Well at least it was something to do while I was waiting for my cat to come home.
  • While the movie is interesting, this is as close to propaganda filming as I have seen this late in the century. If michael moore made dramas, this would be one.

    The US is a crumbling third world country, and the local street gangs are part of the government's fascist enforcement. Can you say Nazi? If this were a blog, they would have envoked Godwyn's law and be done with it.

    OK, so Cuba gets sick and has to go to a "camp" where the government will make him very comfortable while they look for a cure. But everyone knows thats not what happens. Can you say "Concentration Camp" and "AIDS"?

    This movie was made to make a point about how AIDS is killing people and the government is not doing enough, but instead it comes off like the psycho nut liberal fanatic at a party that you wish you hadn't started a conversation with.

    That said, it is certainly memorable, and the movie, while intentionally frustrating, is interesting enough to watch... if you can keep from rolling your eyes ever five minutes.
  • masterjk214 October 2006
    Warning: Spoilers
    The good news...Gooding is good. That's it, nothing else. The bad news... almost everything else. Obviously this was a play/movie written about the US with the specter of AIDS in mind. In 1993, it might have been horrifying. But one of the yardsticks by which to judge works of art is durability... I can still watch Metropolis and marvel at its perception. This work makes me marvel that it was even released. So, it's Sci-Fi? When is it supposed to be happening? Looks like 1993 or earlier to me. Well, as far as I know, bush wasn't president then and all this fascist drivel was not being dished up by Clinton in 1993. It's hard to tell which is more inept, the govt. or the insurgents. The insurgents seem to have little ability to plan and the govt. couldn't catch a cold. Every time they get near the insurgents to capture them, everyone starts running around like KeyStone Kops and the "terrorists" get away. Gooding is good, but Kelly is not (although she can be.) Her lines are so sickeningly sweet, one feels he's been globbed by a honey pot every time she starts one of her love chats. Everyone else is just predictable. If this was supposed to be a projection of what might happen if no cure for AIDS was found and they started quarantining, I suppose it was worth the effort. It does depict people as having few morals except for self-preservation. That's accurate.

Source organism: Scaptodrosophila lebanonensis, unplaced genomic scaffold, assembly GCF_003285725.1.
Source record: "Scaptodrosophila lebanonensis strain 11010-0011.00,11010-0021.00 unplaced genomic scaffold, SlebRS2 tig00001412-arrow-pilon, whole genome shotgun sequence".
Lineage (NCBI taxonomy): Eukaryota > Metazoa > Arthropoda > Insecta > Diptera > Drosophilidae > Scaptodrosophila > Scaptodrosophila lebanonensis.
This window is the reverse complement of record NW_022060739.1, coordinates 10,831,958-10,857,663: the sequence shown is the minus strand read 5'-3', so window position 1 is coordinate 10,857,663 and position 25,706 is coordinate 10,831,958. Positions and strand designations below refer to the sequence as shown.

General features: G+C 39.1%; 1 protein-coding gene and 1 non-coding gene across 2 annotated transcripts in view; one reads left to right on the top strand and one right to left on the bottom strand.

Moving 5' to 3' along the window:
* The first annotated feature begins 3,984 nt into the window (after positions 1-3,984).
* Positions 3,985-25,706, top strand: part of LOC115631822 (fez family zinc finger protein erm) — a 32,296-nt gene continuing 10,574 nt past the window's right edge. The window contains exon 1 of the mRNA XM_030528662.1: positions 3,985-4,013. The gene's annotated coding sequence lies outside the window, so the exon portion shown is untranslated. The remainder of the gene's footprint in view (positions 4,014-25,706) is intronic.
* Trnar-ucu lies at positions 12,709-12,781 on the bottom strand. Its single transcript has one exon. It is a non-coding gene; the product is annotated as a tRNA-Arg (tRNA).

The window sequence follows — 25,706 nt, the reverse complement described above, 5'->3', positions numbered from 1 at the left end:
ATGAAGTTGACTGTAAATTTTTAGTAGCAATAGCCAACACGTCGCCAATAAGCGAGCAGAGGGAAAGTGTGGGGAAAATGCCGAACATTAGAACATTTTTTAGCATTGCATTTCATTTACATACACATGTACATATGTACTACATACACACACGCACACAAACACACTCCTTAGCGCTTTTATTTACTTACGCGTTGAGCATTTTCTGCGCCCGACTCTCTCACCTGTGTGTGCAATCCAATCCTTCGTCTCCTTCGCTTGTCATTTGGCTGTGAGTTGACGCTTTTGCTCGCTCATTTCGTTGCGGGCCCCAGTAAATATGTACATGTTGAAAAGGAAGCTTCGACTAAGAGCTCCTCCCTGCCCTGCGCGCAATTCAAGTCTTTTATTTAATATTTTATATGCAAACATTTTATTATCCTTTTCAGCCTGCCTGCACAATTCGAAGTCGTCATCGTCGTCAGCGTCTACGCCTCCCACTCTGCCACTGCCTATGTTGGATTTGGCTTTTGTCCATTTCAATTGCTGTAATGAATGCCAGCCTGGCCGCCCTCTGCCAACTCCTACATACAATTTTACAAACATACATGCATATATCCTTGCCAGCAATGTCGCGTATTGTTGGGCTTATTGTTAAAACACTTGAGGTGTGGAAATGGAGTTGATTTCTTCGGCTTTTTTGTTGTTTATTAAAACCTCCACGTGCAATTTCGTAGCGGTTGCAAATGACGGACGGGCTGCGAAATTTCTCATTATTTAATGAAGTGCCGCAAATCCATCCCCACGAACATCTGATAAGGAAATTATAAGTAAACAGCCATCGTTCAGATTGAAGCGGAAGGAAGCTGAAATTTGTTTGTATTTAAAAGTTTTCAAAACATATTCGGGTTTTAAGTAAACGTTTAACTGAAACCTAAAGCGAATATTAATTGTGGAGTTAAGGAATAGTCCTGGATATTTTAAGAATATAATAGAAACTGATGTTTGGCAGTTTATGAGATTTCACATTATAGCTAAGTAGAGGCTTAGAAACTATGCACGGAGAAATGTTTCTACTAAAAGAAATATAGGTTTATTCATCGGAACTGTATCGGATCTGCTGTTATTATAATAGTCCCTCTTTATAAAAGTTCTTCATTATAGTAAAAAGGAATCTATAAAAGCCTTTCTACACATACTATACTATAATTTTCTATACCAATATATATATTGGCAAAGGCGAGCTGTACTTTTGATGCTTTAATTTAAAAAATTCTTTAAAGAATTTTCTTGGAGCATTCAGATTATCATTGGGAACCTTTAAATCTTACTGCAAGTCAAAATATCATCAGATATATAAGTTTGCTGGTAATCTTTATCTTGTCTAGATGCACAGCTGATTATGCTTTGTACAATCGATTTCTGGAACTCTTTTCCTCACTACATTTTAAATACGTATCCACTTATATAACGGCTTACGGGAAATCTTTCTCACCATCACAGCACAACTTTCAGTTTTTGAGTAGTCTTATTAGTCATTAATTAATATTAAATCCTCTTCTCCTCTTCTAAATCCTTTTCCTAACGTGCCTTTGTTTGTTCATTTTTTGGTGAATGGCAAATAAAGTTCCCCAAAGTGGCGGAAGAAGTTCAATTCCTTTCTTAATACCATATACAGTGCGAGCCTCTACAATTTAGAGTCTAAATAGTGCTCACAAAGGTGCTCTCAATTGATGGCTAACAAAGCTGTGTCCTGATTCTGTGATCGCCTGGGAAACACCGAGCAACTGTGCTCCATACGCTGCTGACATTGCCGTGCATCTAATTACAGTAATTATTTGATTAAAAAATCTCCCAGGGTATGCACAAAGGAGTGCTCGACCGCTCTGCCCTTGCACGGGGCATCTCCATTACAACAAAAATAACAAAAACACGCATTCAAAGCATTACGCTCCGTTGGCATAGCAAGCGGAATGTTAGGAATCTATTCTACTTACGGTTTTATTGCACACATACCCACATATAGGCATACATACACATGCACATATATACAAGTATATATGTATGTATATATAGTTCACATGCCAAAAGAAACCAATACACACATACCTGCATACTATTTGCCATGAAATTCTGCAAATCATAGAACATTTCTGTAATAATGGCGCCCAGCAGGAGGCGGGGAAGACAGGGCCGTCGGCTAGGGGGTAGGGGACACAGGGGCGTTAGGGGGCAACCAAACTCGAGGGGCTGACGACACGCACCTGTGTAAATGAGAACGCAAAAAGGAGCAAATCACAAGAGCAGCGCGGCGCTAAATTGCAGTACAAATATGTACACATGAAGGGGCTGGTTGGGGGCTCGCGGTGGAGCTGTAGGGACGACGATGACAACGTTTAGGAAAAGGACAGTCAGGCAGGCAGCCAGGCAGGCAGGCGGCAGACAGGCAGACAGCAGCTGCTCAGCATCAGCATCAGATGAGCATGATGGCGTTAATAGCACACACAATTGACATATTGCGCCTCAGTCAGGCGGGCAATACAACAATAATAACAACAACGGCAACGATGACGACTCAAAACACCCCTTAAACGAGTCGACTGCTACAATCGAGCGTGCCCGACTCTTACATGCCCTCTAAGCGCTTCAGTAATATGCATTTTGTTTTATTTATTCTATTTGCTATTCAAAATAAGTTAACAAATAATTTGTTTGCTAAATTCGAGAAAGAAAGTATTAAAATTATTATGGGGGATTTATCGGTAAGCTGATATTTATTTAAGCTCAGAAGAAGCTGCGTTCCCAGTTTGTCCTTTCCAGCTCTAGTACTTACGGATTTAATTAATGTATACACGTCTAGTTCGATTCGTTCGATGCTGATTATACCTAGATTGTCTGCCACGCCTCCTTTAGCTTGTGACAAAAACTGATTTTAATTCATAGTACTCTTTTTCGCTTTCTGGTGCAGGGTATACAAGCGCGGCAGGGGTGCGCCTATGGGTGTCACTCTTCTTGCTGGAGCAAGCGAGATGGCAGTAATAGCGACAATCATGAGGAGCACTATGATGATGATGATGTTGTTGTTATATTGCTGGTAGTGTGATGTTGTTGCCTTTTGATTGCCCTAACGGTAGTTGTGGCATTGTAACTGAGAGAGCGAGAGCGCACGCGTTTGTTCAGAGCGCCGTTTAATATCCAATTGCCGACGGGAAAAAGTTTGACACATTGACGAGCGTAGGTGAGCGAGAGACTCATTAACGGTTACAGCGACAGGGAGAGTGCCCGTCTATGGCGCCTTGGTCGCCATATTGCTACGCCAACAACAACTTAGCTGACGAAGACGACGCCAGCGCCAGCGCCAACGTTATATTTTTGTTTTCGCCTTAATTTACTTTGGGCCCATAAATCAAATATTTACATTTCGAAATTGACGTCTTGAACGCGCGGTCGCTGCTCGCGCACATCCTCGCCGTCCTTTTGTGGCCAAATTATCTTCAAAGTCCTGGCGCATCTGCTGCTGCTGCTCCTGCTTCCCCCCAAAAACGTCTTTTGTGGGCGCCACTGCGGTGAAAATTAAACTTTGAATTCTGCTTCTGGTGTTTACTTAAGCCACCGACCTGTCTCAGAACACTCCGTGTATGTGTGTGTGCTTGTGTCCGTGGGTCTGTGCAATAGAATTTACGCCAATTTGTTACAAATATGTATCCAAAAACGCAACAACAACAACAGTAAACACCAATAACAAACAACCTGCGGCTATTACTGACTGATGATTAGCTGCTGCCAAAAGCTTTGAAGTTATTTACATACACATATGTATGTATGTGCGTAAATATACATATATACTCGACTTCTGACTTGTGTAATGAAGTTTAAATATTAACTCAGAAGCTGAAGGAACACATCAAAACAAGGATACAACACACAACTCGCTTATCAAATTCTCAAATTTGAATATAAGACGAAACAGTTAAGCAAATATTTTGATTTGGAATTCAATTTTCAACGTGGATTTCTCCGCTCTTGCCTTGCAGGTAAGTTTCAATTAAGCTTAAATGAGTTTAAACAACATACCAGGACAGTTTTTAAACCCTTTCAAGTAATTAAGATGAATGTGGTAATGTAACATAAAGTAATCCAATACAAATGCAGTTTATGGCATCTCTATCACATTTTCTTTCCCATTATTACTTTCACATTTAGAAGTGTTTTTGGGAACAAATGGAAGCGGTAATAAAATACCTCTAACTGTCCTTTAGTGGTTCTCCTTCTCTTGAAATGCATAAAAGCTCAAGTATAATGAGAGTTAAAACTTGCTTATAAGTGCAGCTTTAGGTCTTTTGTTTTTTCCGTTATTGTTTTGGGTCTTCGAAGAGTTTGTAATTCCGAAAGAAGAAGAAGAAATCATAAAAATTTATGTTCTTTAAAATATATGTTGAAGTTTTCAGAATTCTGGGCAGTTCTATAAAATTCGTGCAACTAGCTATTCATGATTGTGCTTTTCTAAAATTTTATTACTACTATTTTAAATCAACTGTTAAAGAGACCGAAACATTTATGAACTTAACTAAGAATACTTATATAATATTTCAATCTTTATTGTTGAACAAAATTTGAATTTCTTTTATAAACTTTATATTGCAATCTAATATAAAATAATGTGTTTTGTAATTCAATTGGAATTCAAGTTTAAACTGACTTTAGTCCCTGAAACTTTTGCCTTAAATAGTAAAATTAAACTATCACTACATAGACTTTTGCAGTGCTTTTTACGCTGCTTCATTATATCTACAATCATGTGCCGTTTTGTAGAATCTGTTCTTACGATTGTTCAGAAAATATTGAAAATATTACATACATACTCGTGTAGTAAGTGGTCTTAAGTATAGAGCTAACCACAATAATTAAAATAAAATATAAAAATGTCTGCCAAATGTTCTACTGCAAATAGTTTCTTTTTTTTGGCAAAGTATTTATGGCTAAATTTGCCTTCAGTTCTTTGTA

• If you want to see some fine actors in a really bad movie, this is it.

    "Daybreak" is a poorly written and drawn out science fiction about

    a fascist US government using the fear and paranoia of a virus to

    control the population.

    But instead of a riveting drama focused on the misuse of

    information and abuse of public office, "Daybreak" weighs itself

    down with a romance that buries any possibility of strong social


    Regardless, a young Cuba Gooding Jr., Moira Kelly and Martha

    Plimpton show their merit.
  • Warning: Spoilers
    As I watched this movie, much of the plot points felt like they were building a world. Setting the stage for character relationships between friends on opposite sides of the"battle" (Blue/Laurie, Bucky/Hunter). This sensation of a TV Pilot really was cemented in the closing scene, where Blue takes the mantle of leadership from Torch as the new resistance team strolls down the street making plans of action for the future.

    All in all, I think that this was a fun adventure to go on. Imagine this new TV show around the time of OZ or the Sopranos. Also coming out just before Demolition Man, Johnny Mnemonic or Virtuosity (the 1990s dystopian mini-era). And during a time where theories about AIDS being a government conspiracy, this was an interesting concept.

    I also liked some great performances of stars before they were stars (Omar Epps, David Eigenberg). Cuba was already hot off of Boyz in the Hood fame, but he was of course outstanding in this road. Moira Kelly was an interesting choice, but I didn't find her particularly believable or compelling. Martha Plimpton of course turns out another believable performance and continues to show her versatility.

    Keep in mind that this Pilot theory is not based on anything concrete, but just an impression I got while watching. I don't have any producer interviews or behind the scenes Intel to back this up. Just a fun mental experiment to think about.
  • With all of the big names such as Cuba Gooding jr, Omar Epps, and a few more Hollywood Heavy Hitters the movie omits racism, politics, and religion, while at the same time exposes how people feel about the government and health care, if you ask me, it introduced the Obama, Trump Era.